• If you are citizen of an European Union member nation, you may not use this service unless you are at least 16 years old.

  • You already know Dokkio is an AI-powered assistant to organize & manage your digital files & messages. Very soon, Dokkio will support Outlook as well as One Drive. Check it out today!


Grading Faculty

Page history last edited by Anne McKinney 14 years, 6 months ago


See bottom of page for photo information. 


In addition to the evaluative process of grading your students based on their performance on assessable assignments, your students will be submitting evaluations assessing your success as an instructor. Unfortunately, you can't bribe them to write glowing evaluations of you (legally, anyway).


What you can do is remind your students to take the evaluation process seriously. Constructive criticism can help you guage what has been effective in your pedagogy, and which areas might need adjustment or clarification. Was a particular assignment confusing? Did many students have difficulty downloading a program you wanted them to use, or access books or online resources you wanted them to read? If there is a pattern to their responses, it may be an indication that something could stand to be examined for possible improvement.


Of course, there's no accounting for the stray evaluation that blames the instructor for the student's own failings. These are at their most helpful when they are printed out and used to line the bottom of a bird cage.


Just For Fun

Social networking sites Facebook and MySpace both offer applications for users to share their evaluations of university faculty in forums that are open to anyone in those networks. In MySpace, users can assign faculty "report cards" with letter grades for pedagogical aspects like grading, fairness, homework, accessibility, etc., as well as a section for comments. Facebook has a similar application, "Rate My Professors", that's open to the public and includes an added feature that lets students rate how "hot" their faculty are with chili pepper icons.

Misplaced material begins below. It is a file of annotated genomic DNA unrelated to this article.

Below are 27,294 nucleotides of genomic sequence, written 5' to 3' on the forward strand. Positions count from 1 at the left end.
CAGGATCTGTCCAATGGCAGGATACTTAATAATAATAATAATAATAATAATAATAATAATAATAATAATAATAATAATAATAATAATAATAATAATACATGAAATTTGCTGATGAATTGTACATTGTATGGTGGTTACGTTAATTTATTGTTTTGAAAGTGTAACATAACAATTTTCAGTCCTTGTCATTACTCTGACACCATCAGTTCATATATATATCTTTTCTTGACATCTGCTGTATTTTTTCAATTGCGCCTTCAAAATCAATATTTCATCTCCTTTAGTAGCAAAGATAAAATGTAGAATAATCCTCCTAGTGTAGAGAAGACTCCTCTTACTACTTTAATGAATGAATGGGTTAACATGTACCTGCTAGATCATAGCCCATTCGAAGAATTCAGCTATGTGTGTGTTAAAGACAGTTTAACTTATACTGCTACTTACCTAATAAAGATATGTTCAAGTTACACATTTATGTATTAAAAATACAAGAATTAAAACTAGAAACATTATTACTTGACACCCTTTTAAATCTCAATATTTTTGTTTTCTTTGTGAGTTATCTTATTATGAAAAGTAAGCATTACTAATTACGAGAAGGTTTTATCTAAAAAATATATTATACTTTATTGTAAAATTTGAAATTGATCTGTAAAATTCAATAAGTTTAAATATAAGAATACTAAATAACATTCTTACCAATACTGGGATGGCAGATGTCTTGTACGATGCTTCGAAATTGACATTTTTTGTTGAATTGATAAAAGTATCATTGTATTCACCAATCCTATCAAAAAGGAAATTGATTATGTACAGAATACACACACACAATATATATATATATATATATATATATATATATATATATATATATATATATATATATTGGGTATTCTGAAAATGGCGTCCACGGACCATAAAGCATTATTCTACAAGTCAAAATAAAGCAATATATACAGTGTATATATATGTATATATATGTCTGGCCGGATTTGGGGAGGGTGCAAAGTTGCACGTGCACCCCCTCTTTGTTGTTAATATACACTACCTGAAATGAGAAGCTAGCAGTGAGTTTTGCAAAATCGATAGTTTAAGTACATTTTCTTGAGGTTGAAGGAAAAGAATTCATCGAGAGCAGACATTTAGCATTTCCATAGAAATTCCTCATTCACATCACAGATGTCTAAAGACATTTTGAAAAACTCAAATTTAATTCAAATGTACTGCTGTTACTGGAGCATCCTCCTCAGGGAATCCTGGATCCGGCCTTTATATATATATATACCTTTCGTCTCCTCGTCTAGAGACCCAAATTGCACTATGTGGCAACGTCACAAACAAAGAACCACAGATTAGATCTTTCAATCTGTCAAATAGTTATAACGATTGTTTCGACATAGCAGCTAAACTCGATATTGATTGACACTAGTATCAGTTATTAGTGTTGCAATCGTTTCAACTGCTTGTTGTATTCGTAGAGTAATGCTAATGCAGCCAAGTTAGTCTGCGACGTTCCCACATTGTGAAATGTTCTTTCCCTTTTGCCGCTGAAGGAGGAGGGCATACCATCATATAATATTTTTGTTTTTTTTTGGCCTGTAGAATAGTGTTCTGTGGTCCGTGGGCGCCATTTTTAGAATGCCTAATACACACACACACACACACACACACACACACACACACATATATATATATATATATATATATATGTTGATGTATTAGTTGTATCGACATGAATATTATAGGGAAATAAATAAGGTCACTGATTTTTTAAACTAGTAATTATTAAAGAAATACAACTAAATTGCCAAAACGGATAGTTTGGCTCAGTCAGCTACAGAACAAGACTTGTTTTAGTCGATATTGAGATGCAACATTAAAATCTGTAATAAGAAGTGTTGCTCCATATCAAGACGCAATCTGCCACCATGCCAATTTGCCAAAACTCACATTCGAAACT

While these applications can't exactly provide us with critical, scientific data to examine our effectiveness as educators, they offer a useful function for online students. Students on campus together can turn to one another for advice on selecting courses: "Have you ever had a class with ___?" "Yeah, ___ is the best professor EVER!" This narrows the gap between online students and the on-campus experience, though the effects could be farther-reaching for programs, if users can look to a program's faculty report cards before deciding whether to apply to that school.


If you're already on MySpace or Facebook, have you looked up any grades for your school's instructors? Would you want to know how your students would grade you? Would it be more interesting to look up the "dirt" on some of your colleagues, perhaps?


For added amusement, you can find some of the faculty responses to Facebook's "Rate My Professors" on MTVU's "Professors Strike Back" or vent your feelings on the Rate Your Students blog.


Photo on this page: Creative Commons licensed photo via Flickr, Bulmaro, by rageforst



Comments (0)

You don't have permission to comment on this page.